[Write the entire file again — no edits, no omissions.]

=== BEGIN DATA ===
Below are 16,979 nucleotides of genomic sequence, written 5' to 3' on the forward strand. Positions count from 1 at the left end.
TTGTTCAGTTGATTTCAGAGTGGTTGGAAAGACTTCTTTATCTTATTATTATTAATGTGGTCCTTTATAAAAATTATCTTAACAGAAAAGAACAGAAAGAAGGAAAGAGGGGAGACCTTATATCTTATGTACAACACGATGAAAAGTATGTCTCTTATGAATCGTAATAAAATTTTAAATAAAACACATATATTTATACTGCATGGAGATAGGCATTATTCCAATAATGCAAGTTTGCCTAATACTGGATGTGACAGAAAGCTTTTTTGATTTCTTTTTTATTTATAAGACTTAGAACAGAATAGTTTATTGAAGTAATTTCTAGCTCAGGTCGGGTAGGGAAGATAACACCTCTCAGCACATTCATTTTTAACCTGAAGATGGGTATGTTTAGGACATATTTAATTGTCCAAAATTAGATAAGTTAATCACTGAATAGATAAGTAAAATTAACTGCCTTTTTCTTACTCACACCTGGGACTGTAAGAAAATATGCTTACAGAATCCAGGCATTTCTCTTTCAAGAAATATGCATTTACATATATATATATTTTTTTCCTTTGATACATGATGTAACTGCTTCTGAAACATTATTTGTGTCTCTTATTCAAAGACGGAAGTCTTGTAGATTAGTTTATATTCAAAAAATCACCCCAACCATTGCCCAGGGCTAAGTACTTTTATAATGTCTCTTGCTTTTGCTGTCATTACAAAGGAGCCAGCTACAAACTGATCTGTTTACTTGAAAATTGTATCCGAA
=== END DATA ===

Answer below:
Below are 16,979 nucleotides of genomic sequence, written 5' to 3' on the forward strand. Positions count from 1 at the left end.
TTGTTCAGTTGATTTCAGAGTGGTTGGAAAGACTTCTTTATCTTATTATTATTAATGTGGTCCTTTATAAAAATTATCTTAACAGAAAAGAACAGAAAGAAGGAAAGAGGGGAGACCTTATATCTTATGTACAACACGATGAAAAGTATGTCTCTTATGAATCGTAATAAAATTTTAAATAAAACACATATATTTATACTGCATGGAGATAGGCATTATTCCAATAATGCAAGTTTGCCTAATACTGGATGTGACAGAAAGCTTTTTTGATTTCTTTTTTATTTATAAGACTTAGAACAGAATAGTTTATTGAAGTAATTTCTAGCTCAGGTCGGGTAGGGAAGATAACACCTCTCAGCACATTCATTTTTAACCTGAAGATGGGTATGTTTAGGACATATTTAATTGTCCAAAATTAGATAAGTTAATCACTGAATAGATAAGTAAAATTAACTGCCTTTTTCTTACTCACACCTGGGACTGTAAGAAAATATGCTTACAGAATCCAGGCATTTCTCTTTCAAGAAATATGCATTTACATATATATATATTTTTTTCCTTTGATACATGATGTAACTGCTTCTGAAACATTATTTGTGTCTCTTATTCAAAGACGGAAGTCTTGTAGATTAGTTTATATTCAAAAAATCACCCCAACCATTGCCCAGGGCTAAGTACTTTTATAATGTCTCTTGCTTTTGCTGTCATTACAAAGGAGCCAGCTACAAACTGATCTGTTTACTTGAAAATTGTATCCGAA